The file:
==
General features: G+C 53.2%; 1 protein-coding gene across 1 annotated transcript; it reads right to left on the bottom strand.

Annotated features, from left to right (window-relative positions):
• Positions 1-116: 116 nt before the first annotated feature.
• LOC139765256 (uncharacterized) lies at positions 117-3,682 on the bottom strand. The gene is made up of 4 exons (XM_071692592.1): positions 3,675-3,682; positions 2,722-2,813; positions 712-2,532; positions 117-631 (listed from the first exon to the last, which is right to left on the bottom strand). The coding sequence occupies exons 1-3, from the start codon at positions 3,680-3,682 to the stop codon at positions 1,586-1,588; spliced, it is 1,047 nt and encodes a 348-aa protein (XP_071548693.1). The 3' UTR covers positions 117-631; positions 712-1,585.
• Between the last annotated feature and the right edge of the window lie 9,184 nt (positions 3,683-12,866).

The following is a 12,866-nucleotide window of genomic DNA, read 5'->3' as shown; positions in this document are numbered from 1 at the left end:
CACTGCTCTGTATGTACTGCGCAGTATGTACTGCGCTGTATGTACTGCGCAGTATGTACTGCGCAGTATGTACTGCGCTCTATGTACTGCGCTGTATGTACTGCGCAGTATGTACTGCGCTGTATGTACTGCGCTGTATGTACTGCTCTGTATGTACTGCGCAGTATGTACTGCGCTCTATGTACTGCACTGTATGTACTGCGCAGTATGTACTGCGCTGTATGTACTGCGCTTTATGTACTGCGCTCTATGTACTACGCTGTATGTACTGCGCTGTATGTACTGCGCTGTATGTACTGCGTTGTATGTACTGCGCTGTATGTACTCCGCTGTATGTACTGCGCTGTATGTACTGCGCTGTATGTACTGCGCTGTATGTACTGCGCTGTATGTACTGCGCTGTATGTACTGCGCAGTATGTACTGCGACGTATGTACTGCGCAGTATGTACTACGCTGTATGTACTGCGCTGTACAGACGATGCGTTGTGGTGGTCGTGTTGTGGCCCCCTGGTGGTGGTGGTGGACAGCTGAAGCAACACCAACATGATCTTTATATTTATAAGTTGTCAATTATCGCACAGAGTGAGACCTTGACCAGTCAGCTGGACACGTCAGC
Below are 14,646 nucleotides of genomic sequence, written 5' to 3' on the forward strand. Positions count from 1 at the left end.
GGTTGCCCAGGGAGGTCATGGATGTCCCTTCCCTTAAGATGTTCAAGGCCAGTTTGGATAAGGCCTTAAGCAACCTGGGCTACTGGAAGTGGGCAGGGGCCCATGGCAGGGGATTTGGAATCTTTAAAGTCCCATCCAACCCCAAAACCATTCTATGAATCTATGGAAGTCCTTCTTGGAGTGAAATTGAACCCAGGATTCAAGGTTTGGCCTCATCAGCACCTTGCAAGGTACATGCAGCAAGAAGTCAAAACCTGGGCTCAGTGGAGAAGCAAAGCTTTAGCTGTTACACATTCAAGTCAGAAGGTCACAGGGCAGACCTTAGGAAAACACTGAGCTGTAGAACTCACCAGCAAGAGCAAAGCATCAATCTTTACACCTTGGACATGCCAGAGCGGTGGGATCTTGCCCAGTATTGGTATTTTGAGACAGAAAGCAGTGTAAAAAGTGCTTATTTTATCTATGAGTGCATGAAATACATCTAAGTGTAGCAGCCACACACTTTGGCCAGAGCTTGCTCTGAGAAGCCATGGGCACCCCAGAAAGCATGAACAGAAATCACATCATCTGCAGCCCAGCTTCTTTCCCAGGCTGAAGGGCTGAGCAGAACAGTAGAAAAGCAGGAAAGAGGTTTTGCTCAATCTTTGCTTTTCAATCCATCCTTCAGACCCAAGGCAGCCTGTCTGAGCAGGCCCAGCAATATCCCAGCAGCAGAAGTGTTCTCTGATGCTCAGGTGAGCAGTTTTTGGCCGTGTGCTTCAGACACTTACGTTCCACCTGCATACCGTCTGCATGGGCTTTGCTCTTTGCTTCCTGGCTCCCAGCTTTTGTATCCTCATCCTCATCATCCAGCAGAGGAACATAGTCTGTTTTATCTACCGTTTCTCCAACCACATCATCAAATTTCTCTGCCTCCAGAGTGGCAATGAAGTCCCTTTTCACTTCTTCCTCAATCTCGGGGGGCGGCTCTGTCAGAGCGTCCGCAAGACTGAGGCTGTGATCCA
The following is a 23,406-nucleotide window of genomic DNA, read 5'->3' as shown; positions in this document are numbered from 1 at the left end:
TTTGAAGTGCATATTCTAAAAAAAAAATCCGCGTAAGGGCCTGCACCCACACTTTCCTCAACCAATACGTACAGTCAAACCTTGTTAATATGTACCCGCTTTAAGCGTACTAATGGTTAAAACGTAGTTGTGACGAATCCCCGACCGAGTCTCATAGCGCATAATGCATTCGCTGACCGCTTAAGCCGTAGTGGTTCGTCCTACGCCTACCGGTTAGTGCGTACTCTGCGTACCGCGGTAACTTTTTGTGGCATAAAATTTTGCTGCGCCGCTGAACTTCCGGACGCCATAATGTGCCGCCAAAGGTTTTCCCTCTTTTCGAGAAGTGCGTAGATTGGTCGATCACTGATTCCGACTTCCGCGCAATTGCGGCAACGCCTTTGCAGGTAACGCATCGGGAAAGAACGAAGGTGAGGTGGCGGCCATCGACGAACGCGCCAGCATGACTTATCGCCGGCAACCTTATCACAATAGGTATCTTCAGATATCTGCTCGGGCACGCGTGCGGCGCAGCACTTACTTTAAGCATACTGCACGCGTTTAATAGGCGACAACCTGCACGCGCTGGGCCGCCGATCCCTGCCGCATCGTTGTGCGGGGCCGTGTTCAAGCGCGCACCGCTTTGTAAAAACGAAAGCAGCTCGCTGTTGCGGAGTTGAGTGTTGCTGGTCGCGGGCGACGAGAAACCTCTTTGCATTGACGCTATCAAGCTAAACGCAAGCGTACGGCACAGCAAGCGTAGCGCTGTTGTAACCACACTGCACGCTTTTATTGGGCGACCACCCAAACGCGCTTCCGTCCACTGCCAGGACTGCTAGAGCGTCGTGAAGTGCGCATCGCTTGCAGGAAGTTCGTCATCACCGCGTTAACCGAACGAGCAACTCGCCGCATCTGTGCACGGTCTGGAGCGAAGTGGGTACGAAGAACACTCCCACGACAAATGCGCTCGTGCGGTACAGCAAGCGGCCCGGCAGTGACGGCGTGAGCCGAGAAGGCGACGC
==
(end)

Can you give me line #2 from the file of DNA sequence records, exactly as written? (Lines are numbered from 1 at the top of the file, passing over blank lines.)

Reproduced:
Annotated features, from left to right (window-relative positions):